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Non-EU Countries Oppose Inclusion of Emissions from Airlines in EU ETS

by Prajakt Samant and Simone Goligorsky

Following the preliminary court ruling that all aviation emissions are to be regulated under the European Union (EU) Emissions Trading Scheme (ETS), several non-EU countries have convened to oppose the inclusion of their airlines in the EU ETS. In a meeting held in Moscow at the end of February, a reported 26 countries, all members of the United Nation’s International Civil Aviation Organization (ICAO), met to discuss possible countermeasures to the EU ETS.

The countries, which include the U.S., China, India and Russia, stated that if non-EU based operators are forced to participate in the EU ETS, then they may consider adopting one or more of the following measures:

  • Prohibiting national airlines from participating in the EU ETS;
  • Lodging an official complaint with the ICAO;
  • Requiring EU airlines to submit data, including flight details, thereby adversely affecting entities operating in Europe;
  • Suspending current and future talks with EU airlines regarding possible new routes; and
  • Recovering the cost of the EU ETS by imposing levies and charges on EU airlines.

The countries also requested a review of the Bilateral Air Services Agreements, including the Open Skies agreement. Following the meeting in February, delegates of the opposing nations issued a declaration stating that the “inclusion of international civil aviation in the EU ETS leads to serious market distortions and unfair competition.”

Separately, Russia has stated that it would consider imposing fees on European carriers undertaking flight routes over Siberia, or capping the number of flights over Siberia. This measure would come despite Russia having previously agreed to ease the restrictions, as part of its World Trade Organization accession.  

A spokesman for the U.S. State Department stated that he hopes that the European law will be revised before coming into force, thereby exempting non-EU airlines. Instead, he is of the view that it would be prudent to adopt a scheme that would be more globally suitable. Policy makers in the EU have stated that they would be amenable to such this approach, as long as the global program adopted ensured that all airlines using EU airports paid for carbon credits.

Further meetings of the non-EU countries opposed to the inclusion are scheduled for the months.




EU ETS to Cap Aviation Greenhouse Gas Emissions

by Prajakt Samant

The Court of Justice of the European Union (CJEU) ruled preliminarily that international aviation emissions can be regulated under the European Union (EU) Emissions Trading Scheme (ETS), which became effective on January 1, 2012.  The December 21, 2011, ruling in Case C-366/10 dates back to December 2009, when several U.S. airlines brought judicial review proceedings to enjoin the UK’s Department of Energy and Climate Change (DECC) from implementing its decision to extend the EU ETS to greenhouse gas (GHG) emissions from airplanes.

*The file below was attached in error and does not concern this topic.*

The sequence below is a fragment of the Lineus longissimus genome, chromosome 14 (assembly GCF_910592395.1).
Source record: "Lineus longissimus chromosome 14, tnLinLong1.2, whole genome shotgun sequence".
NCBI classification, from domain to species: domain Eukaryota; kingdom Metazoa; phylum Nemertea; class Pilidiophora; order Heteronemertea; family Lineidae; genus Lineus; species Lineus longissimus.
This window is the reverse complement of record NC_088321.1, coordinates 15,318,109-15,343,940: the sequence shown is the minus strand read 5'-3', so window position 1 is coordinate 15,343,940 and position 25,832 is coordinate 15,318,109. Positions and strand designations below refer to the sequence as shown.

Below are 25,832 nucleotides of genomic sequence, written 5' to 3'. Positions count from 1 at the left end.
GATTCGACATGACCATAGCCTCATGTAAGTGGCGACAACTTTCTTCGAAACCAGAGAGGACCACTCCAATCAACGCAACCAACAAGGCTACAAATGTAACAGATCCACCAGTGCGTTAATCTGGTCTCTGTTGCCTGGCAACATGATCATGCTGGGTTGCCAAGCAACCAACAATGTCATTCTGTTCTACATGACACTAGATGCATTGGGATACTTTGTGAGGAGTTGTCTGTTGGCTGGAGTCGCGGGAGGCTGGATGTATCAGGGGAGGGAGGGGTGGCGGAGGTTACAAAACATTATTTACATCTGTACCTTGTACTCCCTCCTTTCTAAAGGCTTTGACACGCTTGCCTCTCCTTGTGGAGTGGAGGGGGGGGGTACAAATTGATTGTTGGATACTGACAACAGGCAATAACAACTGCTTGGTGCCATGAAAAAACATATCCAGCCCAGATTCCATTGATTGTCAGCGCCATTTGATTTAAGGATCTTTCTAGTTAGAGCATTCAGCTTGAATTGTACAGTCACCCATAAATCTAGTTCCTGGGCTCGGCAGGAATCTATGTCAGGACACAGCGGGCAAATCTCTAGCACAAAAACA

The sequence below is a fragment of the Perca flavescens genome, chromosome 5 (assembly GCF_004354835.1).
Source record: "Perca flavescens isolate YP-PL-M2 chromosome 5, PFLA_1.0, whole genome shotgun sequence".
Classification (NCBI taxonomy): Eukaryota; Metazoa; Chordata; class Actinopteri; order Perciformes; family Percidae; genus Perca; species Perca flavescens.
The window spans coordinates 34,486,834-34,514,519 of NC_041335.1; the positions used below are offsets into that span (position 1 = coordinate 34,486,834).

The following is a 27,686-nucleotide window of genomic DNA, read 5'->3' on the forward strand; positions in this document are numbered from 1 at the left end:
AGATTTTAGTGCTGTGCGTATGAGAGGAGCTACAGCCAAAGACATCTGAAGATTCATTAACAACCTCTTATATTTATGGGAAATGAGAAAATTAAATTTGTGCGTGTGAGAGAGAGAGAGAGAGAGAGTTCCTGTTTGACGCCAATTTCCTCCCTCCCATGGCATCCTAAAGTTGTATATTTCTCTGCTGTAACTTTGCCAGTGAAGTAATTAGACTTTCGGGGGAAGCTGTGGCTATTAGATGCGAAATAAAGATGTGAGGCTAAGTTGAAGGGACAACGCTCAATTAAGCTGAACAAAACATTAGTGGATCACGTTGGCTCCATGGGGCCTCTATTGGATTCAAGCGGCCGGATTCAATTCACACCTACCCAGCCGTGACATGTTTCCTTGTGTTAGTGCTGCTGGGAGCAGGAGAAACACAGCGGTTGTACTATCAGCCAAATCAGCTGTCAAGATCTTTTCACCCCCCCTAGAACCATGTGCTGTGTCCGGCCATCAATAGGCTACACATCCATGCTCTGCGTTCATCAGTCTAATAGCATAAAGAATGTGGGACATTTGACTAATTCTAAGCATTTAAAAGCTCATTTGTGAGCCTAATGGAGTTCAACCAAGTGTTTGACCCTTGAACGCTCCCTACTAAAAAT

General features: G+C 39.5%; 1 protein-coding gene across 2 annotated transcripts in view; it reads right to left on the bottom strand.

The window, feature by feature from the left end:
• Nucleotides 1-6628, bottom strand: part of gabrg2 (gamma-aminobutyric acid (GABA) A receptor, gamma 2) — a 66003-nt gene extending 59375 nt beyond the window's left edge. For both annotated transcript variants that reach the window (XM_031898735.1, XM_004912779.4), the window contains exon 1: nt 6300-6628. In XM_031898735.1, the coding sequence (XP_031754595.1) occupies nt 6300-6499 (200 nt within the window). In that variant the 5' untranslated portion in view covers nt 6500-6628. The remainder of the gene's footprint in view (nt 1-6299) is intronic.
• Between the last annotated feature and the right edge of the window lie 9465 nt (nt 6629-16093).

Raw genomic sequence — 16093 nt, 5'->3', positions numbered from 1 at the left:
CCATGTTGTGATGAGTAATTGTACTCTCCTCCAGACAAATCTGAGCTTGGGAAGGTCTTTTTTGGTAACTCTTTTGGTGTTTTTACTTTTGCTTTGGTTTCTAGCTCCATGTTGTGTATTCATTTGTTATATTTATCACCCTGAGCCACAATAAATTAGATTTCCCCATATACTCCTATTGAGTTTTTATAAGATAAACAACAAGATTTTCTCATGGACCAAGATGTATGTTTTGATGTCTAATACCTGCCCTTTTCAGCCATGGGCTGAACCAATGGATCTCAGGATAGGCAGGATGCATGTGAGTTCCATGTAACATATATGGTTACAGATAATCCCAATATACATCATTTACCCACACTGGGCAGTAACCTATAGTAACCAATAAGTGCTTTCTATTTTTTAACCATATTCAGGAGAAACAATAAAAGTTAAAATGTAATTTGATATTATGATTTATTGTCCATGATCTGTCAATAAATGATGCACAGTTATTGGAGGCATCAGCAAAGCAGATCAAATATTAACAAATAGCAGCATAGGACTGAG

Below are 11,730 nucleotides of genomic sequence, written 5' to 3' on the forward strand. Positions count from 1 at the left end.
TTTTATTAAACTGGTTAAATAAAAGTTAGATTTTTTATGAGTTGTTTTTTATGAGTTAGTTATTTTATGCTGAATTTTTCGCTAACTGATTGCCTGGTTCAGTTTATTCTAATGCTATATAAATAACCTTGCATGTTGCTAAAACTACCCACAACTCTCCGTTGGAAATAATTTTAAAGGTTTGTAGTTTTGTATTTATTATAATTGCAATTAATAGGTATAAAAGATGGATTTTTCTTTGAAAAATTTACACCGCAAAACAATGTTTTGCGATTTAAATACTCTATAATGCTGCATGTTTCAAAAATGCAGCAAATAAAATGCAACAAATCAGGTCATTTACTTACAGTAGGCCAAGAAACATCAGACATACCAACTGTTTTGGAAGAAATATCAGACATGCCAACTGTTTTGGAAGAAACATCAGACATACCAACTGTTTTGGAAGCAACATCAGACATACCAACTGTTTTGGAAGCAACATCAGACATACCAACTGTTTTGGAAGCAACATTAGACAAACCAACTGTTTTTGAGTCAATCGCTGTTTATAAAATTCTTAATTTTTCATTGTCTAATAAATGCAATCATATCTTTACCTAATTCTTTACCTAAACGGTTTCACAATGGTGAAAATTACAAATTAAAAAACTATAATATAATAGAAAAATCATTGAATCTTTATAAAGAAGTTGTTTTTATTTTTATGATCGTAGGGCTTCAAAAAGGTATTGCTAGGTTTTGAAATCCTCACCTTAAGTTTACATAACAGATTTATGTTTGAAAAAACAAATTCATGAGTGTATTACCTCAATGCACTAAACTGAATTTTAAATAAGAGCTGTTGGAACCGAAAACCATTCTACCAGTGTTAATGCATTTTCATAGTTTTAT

In May 2010, the High Court of England and Wales referred the issue to the CJEU, which was asked to rule on the lawfulness of the decision.  Agreeing with the opinion of the Advocate General of the CJEU, given in October 2011, the CJEU confirmed that the Aviation Emissions Directive did not infringe:

  • Customary international law, as EU regulators are entitled to permit air travel on the condition that operators comply with EU standards;
  • The Chicago Convention on International Civil Aviation, as the EU is not a party to it;
  • The Kyoto Protocol, as the EU is not required to pursue the limitation or reduction of GHG emissions from aviation fuels, but rather, could seek to meet GHG emissions targets as it wished; and
  • The Open Skies Air Transport Agreement that the EU and U.S. signed in 2007, as the uniform application of the EU ETS to all flights departing from EU airports is consistent with the agreement, which prohibits discriminatory treatment between U.S. and EU operators.

Airline carriers with flights passing through EU airports will therefore be required to buy emissions allowances, if they have not been doing so already.  Initially, airlines will only be required to pay for 15 percent of their emissions, with 85 percent covered by free allowance, but airlines will be fined if they exceed their allocated quota of allowances.  

The case will now return to the High Court for the completion of the judicial review.  The U.S., China and India have indicated that they may mount a challenge against the CJEU’s ruling.  In addition, certain airlines have already threatened to boycott the requirement, while others have suggested that they will pass on the costs to their passengers.  The increase in costs for airlines could lead to a competitive disadvantage for European airlines.




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